January 17, 2008

Employee Compensation

Larry Ellison co-founded Oracle in 1977 by making a capital investment and contributing his intellectual property, which was the relational database he created. His 2004 salary of $40.6MM, I assume, was a product of his risk bearing as a major stakeholder and founder, and his leadership as CEO.

Assuming an average employee salary of $60,000 per year at Oracle, Mr. Ellison's compensation was 677 times greater than the average Oracle employee.

In the United States, the average teacher salary in the 2005-06 school year was $47,602. During the same period, the average principle salary was nearly twice as much at $92,965.

I'm not pointing to distribution of wealth. What I'm interested in is the compensation variance of employees.

Thus, for my purposes here, I would exclude Larry Ellison as an example, because he is a company founder. I exclude the local home builder, an excavation contractor, a Quizno's franchise owner or the obscure but cash-flowing website owner. I exclude those who bear real risk with their real assets. If their venture loses, they lose.

I am comparing employees at publicly traded companies.

For example, the CEO of Wells Fargo made $37.8MM (here, look at this way: $37,800,000) in 2004. Again, assuming an average Wells Fargo employee salary of $60,000, the CEO made 630 times more money than his fellow employees.

But the Wells Fargo CEO did not bear any risk in the start-up capitalization of Wells Fargo. Nor did he bear risk later by making additional paid-in capital contributions. Nor did he invest in Wells Fargo with large amount of his own after tax dollars and thereby accepting burdens of risk as a stock holder.

No. He was an employee who advanced through the ranks, finally entering levels of management where annual compensation charts on a logarithmic scale.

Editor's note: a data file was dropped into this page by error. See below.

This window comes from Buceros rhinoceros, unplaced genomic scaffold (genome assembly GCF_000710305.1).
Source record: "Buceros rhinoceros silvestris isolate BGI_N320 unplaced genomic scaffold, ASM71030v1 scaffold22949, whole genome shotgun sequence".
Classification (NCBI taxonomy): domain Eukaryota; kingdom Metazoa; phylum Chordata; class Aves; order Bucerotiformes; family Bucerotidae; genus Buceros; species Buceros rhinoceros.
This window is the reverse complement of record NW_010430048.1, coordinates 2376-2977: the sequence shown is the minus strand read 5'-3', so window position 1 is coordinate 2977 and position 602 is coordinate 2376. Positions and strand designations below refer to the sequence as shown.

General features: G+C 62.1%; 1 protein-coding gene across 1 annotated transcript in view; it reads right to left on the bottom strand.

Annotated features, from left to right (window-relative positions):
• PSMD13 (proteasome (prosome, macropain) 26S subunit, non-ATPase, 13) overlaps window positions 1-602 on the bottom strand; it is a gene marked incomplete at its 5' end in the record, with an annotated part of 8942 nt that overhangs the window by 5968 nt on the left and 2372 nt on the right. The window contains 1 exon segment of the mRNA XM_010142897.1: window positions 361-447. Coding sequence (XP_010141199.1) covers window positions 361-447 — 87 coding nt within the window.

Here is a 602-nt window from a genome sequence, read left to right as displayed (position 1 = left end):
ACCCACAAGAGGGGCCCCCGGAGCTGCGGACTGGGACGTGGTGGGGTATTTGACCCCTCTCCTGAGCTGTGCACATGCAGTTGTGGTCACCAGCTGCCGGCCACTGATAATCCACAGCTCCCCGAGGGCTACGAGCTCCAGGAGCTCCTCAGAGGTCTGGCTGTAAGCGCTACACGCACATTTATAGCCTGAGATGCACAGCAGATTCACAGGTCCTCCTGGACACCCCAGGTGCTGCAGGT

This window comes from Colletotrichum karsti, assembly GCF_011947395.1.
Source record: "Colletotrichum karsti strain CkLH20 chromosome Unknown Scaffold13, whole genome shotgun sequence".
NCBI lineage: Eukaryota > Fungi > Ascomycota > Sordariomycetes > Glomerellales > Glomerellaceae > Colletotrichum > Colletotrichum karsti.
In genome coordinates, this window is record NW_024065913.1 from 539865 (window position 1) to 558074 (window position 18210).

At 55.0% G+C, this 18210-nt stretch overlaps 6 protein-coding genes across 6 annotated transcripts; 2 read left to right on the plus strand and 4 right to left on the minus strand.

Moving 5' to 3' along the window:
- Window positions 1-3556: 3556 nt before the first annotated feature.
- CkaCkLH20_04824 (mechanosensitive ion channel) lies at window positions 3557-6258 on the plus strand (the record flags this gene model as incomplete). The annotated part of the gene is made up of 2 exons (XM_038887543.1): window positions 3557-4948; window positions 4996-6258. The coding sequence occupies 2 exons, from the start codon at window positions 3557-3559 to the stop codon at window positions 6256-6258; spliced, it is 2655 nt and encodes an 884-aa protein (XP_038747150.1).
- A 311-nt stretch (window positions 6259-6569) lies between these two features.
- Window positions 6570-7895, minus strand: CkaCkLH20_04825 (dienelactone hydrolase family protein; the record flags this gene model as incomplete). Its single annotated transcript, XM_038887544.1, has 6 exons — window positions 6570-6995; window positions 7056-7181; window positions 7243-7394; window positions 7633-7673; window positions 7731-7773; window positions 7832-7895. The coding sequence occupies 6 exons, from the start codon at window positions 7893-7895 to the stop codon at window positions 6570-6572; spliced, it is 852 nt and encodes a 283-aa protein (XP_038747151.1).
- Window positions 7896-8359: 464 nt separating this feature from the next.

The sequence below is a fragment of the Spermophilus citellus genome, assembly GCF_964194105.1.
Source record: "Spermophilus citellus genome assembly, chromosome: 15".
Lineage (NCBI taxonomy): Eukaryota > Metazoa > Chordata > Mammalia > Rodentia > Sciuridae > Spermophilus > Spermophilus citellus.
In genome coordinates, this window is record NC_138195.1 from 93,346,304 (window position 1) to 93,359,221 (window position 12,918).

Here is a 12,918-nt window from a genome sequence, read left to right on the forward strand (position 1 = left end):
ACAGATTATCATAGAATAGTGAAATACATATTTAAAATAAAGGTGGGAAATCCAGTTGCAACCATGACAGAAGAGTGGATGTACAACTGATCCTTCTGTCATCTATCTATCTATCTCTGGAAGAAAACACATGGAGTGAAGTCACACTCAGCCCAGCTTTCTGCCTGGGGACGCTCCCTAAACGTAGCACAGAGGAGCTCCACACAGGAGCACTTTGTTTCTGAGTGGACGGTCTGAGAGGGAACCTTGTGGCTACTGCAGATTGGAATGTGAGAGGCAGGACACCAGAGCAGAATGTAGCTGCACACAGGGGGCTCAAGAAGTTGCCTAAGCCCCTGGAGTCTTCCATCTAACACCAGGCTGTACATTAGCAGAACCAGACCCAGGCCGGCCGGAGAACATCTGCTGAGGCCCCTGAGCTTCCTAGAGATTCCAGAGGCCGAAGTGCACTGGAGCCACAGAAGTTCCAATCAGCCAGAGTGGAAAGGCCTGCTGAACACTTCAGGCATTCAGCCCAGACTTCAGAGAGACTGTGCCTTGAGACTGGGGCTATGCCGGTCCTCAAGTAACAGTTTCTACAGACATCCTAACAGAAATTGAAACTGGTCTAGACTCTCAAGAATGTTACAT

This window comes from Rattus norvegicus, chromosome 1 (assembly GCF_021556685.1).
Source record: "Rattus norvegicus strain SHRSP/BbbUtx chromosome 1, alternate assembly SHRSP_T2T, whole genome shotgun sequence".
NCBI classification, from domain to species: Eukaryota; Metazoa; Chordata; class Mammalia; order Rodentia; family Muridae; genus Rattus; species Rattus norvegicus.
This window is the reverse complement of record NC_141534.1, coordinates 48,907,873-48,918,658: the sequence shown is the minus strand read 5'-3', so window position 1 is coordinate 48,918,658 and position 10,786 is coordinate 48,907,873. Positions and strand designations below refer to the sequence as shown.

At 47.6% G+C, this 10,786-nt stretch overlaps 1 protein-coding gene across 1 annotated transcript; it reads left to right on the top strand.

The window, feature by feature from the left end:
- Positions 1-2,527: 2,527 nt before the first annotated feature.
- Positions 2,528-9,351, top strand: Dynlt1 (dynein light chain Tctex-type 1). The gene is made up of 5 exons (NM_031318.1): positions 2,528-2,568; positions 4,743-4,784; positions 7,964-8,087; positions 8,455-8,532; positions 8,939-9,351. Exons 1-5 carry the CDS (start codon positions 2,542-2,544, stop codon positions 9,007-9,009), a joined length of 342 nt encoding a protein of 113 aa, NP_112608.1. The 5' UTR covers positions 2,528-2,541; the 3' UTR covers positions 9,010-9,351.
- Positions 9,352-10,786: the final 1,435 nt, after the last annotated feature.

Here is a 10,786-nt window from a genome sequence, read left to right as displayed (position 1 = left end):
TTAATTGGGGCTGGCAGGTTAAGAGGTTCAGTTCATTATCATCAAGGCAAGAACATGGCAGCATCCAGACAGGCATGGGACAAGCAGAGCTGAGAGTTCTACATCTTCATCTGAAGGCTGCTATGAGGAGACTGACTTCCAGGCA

Here are some comparisons to consider:
(Executive Salary , Avg Worker , Variance , Office)
$400,000, $40,000, 10.00, President
$217,000, $40,000, 5.43, Supreme Court Justice
$165,000, $40,000, 4.13, Congressman

(CEO Salary, Avg Worker, Variance, Company
$148,000,000, $60,000, 2,466.67, Colgate-Palmolive
$70,500,000, $60,000, 1,175.00, United Technologies
$37,800,000, $60,000, 630.00, Wells Fargo
$32,800,000, $60,000, 546.67, Apollo-Education Group
$30,200,000, $60,000, 503.33, Kohl's
$23,300,000, $60,000, 388.33, PG&E

(Avg Principal, Avg Teacher , Variance )
$92,965, $47,602, 1.95

The variances which are the most mystifying to me, of course, are those among CEOs of public traded companies and their fellow employees. Particularly when CEOs, most often, improve the financial performance of their companies by increasing profits in the short-term by massive cost cutting; profits flag later because products and services do not capture new sales.

My exposure and perspective are limited, but I have failed to see how, in most cases, a publicly-traded company CEO's performance justifies exponential differentials that so vastly separate employee compensation within one company.

I first became aware of CEO compensation extravagance as a shadow on the wall of Plato's cave, when I was in high school. Lee Iacocca became CEO of Chrysler and became a celebrity for brokering a deal with the Federal government, securing from the Feds loan guarantees to stave off bankruptcy. Yes, Chrysler repaid the loans, even seven years ahead of schedule, but the company still went from one crisis to the next. Where was the long-term solution? How did Iacooca's short-term fixes warrant his huge compensation? And by now you know that by "huge" I mean "huge" when compared to the average worker at Chrysler.

So, you say, market forces drive CEO compensation. Is that correct?

If so, how is it that only one side of the market forces blade is felt by CEOs? Why aren't CEOs fired when the company's fortunes turn south? Or at the very least, why aren't their salaries adjusted down to be, say, only 10 times that of their average co-workers?